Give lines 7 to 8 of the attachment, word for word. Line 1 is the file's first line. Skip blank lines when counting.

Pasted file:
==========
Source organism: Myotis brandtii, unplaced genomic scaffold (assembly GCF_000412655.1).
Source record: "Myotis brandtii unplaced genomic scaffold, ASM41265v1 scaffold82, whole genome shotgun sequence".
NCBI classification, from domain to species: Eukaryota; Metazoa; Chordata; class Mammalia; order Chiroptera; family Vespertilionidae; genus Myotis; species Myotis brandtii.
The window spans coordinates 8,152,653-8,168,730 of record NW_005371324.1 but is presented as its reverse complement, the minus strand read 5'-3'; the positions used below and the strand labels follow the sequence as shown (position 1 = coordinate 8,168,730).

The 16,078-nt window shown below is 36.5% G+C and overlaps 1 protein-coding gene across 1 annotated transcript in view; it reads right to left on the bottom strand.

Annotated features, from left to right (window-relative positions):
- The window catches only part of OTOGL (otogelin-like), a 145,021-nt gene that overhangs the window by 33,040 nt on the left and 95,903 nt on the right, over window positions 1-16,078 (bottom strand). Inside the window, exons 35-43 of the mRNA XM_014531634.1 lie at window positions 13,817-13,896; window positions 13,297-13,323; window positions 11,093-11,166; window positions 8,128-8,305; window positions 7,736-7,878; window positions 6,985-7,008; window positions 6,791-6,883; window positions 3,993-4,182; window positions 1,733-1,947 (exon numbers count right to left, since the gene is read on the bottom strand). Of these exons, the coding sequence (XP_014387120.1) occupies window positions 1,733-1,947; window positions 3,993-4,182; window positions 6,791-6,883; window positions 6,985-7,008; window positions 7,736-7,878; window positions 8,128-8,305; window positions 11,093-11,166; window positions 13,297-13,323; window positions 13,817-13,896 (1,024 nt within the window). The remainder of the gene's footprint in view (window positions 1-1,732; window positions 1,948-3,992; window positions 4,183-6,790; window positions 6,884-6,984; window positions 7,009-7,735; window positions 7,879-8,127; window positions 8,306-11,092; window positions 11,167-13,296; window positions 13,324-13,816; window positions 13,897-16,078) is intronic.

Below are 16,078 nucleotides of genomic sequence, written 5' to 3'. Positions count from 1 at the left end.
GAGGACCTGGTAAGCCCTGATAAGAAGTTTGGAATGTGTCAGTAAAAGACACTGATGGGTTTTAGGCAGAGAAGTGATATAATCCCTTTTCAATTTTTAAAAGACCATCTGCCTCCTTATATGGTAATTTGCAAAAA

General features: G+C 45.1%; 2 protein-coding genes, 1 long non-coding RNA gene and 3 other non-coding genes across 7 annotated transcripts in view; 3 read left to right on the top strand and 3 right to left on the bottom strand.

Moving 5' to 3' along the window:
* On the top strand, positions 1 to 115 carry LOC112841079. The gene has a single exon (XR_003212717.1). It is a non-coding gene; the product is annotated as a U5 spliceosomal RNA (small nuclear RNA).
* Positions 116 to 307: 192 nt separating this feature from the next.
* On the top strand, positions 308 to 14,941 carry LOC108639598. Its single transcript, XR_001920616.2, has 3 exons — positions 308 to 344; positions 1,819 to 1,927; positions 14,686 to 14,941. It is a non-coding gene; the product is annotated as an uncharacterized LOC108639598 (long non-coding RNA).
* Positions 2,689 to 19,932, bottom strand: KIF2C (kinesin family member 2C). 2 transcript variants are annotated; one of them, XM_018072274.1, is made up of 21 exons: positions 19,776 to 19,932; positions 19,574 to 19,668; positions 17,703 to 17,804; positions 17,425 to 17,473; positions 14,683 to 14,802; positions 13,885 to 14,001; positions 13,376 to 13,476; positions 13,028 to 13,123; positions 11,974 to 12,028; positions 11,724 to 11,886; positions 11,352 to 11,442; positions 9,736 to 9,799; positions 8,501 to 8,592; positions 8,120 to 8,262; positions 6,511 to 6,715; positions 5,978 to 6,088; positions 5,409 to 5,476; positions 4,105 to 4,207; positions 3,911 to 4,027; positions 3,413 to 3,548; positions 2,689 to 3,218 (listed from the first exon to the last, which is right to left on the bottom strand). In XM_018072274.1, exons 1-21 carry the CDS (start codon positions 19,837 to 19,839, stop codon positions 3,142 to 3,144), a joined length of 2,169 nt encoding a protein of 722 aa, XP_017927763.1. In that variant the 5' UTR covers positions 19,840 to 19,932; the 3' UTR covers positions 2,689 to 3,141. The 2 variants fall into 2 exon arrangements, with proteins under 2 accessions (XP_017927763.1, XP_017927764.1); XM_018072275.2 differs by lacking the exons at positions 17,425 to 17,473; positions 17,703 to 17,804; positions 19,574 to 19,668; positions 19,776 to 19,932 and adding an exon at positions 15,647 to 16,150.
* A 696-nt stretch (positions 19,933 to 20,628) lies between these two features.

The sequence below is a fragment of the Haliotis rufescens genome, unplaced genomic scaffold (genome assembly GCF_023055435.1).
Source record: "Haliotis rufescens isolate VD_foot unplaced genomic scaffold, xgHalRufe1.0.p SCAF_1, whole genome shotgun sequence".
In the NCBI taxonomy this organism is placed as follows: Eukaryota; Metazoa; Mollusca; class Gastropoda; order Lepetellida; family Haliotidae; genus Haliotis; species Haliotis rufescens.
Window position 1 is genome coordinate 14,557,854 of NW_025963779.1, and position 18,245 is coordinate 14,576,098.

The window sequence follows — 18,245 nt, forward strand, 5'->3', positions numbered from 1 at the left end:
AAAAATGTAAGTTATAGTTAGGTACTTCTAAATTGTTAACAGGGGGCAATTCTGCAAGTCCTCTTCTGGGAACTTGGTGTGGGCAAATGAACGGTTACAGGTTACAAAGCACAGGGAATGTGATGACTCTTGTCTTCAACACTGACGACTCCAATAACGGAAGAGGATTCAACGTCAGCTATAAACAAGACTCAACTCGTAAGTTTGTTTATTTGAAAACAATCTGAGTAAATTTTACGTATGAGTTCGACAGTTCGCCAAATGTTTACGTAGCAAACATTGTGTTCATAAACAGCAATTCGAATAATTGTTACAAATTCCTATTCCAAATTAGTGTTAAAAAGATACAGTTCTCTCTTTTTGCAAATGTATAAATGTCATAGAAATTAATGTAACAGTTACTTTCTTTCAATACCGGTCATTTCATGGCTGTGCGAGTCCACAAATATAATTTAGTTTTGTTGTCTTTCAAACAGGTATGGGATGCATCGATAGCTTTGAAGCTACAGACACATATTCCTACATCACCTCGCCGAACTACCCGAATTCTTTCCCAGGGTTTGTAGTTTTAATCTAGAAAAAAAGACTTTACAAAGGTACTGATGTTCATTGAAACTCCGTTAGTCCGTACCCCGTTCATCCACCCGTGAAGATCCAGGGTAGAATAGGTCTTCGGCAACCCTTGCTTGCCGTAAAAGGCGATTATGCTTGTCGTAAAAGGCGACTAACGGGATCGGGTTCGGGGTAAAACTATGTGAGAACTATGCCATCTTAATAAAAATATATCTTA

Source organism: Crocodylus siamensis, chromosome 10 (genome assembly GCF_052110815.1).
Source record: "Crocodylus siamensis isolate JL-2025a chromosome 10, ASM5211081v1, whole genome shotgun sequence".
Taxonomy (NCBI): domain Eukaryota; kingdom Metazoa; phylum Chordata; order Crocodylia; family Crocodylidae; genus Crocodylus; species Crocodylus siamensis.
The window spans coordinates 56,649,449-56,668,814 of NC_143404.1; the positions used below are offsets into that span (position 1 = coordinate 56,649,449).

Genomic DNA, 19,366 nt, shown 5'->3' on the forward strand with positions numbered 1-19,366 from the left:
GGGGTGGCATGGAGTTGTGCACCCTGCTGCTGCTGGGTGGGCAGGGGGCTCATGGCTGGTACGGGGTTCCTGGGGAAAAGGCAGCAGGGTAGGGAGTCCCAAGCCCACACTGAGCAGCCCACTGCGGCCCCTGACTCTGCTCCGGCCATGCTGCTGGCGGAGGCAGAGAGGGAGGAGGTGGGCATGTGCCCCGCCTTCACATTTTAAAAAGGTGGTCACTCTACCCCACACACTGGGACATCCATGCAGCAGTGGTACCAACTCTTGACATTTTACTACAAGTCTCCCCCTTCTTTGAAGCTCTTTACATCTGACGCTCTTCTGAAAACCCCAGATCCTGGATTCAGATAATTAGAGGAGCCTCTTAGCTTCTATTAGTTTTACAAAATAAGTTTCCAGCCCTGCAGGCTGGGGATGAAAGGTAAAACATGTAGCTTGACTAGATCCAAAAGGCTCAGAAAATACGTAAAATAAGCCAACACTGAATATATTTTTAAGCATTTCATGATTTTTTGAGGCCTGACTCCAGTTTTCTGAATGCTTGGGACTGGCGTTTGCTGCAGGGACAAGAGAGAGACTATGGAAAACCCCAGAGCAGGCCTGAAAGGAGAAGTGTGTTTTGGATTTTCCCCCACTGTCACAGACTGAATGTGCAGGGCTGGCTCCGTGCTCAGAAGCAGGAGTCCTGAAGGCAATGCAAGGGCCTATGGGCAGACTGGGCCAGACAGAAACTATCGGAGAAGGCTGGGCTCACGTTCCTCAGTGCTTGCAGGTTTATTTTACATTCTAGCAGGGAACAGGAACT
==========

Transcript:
- The window catches only part of OTOGL (otogelin-like), a 145,021-nt gene that overhangs the window by 33,040 nt on the left and 95,903 nt on the right, over window positions 1-16,078 (bottom strand). Inside the window, exons 35-43 of the mRNA XM_014531634.1 lie at window positions 13,817-13,896; window positions 13,297-13,323; window positions 11,093-11,166; window positions 8,128-8,305; window positions 7,736-7,878; window positions 6,985-7,008; window positions 6,791-6,883; window positions 3,993-4,182; window positions 1,733-1,947 (exon numbers count right to left, since the gene is read on the bottom strand). Of these exons, the coding sequence (XP_014387120.1) occupies window positions 1,733-1,947; window positions 3,993-4,182; window positions 6,791-6,883; window positions 6,985-7,008; window positions 7,736-7,878; window positions 8,128-8,305; window positions 11,093-11,166; window positions 13,297-13,323; window positions 13,817-13,896 (1,024 nt within the window). The remainder of the gene's footprint in view (window positions 1-1,732; window positions 1,948-3,992; window positions 4,183-6,790; window positions 6,884-6,984; window positions 7,009-7,735; window positions 7,879-8,127; window positions 8,306-11,092; window positions 11,167-13,296; window positions 13,324-13,816; window positions 13,897-16,078) is intronic.

Below are 16,078 nucleotides of genomic sequence, written 5' to 3'. Positions count from 1 at the left end.